Ease-of-Use and Distribution Considerations
One of the best things about Linux is that it’s open source, making it possible for developers to create a myriad of flavors and distributions. If you’re a seasoned Linux veteran, you probably already have several favorite Linux varieties in mind. If not, however, I’d highly recommend looking into Linux Mint or Ubuntu, for three reasons.
First of all, both Linux Mint and Ubuntu are from the same software family, since their descended from Debian.
Secondly, they’re both relatively easy to install and use, even if you’re not a Linux guru. As such, they make great replacements for other common desktop operating systems, like Windows and Mac. And thirdly, if you install them with the default security packages, you’ll have access to the OpenVPN software, without needing to install it as an afterthought.
Unless you truly are an expert with the BASH shell, I’d stay away from distributions like Kali Linux, which was designed for penetration testing and offensive security, and stay away from Tails too. Even though Tails and Kali are jam packed with security tools, they sport steep learning curves and aren’t suitable replacements for standard desktop operating systems.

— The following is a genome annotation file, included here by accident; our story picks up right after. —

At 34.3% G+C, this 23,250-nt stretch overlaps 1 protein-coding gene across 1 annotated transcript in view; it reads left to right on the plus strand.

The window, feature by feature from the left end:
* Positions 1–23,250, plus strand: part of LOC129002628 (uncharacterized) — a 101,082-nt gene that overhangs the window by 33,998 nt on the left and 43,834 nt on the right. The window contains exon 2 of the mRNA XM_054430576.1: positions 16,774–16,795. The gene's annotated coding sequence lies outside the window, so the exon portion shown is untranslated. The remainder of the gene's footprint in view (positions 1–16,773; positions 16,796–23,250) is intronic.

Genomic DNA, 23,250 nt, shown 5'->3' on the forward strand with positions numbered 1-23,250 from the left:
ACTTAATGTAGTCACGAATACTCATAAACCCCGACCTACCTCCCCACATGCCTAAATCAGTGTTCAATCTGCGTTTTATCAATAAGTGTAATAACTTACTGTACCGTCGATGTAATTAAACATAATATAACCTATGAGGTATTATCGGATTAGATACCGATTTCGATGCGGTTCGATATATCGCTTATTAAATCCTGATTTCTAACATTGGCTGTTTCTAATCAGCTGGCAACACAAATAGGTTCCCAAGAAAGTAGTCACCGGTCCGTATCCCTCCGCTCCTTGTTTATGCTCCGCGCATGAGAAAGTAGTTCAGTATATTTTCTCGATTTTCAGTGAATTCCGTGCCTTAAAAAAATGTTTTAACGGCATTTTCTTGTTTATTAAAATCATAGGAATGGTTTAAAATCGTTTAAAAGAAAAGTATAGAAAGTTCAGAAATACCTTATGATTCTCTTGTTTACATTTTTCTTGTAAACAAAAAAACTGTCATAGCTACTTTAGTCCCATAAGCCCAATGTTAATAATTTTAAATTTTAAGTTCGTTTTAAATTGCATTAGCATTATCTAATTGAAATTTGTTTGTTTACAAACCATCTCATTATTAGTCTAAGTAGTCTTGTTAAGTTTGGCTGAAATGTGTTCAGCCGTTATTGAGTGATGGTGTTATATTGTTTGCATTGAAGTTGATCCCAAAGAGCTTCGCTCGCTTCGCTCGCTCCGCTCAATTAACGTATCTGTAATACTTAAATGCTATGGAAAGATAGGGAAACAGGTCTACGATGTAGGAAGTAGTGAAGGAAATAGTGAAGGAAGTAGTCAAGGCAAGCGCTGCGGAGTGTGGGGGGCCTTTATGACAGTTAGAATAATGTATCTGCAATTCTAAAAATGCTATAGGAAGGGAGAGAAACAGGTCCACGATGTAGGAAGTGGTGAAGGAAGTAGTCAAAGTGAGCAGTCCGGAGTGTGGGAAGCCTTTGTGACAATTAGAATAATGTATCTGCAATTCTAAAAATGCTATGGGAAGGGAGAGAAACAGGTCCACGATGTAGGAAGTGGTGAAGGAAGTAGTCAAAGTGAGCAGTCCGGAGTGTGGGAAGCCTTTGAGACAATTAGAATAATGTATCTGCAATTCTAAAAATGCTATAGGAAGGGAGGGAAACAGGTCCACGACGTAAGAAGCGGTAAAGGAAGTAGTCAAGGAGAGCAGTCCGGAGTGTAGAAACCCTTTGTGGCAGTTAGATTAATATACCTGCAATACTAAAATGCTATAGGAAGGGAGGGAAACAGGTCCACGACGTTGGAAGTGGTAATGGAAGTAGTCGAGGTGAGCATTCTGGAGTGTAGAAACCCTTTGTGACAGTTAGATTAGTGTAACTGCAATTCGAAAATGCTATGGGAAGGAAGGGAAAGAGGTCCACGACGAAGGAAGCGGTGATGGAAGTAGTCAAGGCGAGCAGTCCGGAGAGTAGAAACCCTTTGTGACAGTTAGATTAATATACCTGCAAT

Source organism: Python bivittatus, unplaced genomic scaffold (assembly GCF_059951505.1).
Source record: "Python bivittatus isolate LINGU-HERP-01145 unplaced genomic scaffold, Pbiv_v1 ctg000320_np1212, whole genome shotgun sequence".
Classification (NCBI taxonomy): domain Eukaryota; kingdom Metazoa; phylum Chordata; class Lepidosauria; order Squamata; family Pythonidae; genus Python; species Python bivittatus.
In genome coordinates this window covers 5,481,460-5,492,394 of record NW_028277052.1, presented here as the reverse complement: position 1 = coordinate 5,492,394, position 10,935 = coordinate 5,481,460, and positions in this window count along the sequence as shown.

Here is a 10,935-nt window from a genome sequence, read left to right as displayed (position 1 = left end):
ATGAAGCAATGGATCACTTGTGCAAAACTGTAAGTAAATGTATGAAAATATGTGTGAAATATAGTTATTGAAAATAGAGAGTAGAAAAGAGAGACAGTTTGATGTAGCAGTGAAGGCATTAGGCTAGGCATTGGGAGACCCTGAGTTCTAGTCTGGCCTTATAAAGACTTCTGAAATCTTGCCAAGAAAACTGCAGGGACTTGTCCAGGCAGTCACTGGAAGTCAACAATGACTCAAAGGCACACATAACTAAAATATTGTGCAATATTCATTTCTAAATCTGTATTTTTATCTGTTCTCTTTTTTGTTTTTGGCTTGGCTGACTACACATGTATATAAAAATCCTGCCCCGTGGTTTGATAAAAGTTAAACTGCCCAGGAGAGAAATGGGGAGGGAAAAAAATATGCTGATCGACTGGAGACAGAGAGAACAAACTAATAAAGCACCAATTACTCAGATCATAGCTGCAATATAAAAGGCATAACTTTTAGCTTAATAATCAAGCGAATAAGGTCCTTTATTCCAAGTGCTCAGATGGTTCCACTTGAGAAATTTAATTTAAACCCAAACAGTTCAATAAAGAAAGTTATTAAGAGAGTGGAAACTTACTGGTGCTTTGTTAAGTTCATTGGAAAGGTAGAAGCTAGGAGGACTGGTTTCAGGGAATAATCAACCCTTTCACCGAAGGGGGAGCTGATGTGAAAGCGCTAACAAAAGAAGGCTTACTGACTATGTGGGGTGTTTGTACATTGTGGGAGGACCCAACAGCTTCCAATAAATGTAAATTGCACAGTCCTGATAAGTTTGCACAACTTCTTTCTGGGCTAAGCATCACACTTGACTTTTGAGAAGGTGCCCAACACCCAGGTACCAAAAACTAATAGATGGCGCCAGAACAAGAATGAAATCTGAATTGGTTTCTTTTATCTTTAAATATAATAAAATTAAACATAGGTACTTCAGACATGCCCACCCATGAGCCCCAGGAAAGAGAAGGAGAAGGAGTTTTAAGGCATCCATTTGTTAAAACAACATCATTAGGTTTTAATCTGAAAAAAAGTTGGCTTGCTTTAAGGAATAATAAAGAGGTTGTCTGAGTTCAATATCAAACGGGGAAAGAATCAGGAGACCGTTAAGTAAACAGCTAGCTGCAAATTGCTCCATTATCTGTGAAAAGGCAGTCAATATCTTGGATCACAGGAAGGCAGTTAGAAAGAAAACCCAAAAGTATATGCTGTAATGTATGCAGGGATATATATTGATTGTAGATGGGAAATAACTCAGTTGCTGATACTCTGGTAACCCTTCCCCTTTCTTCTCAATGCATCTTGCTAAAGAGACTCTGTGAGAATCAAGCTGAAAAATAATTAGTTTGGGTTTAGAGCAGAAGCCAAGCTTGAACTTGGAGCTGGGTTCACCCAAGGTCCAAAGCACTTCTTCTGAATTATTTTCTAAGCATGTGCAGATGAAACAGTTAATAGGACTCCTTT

Furthermore, you’ll find most developers write GUI clients for Debian-based operating systems, and even command line installation procedures are easier to follow on mainstream Linux systems. So, with that in mind, let’s take a look at the best VPNs for Linux, starting with, of course, ExpressVPN.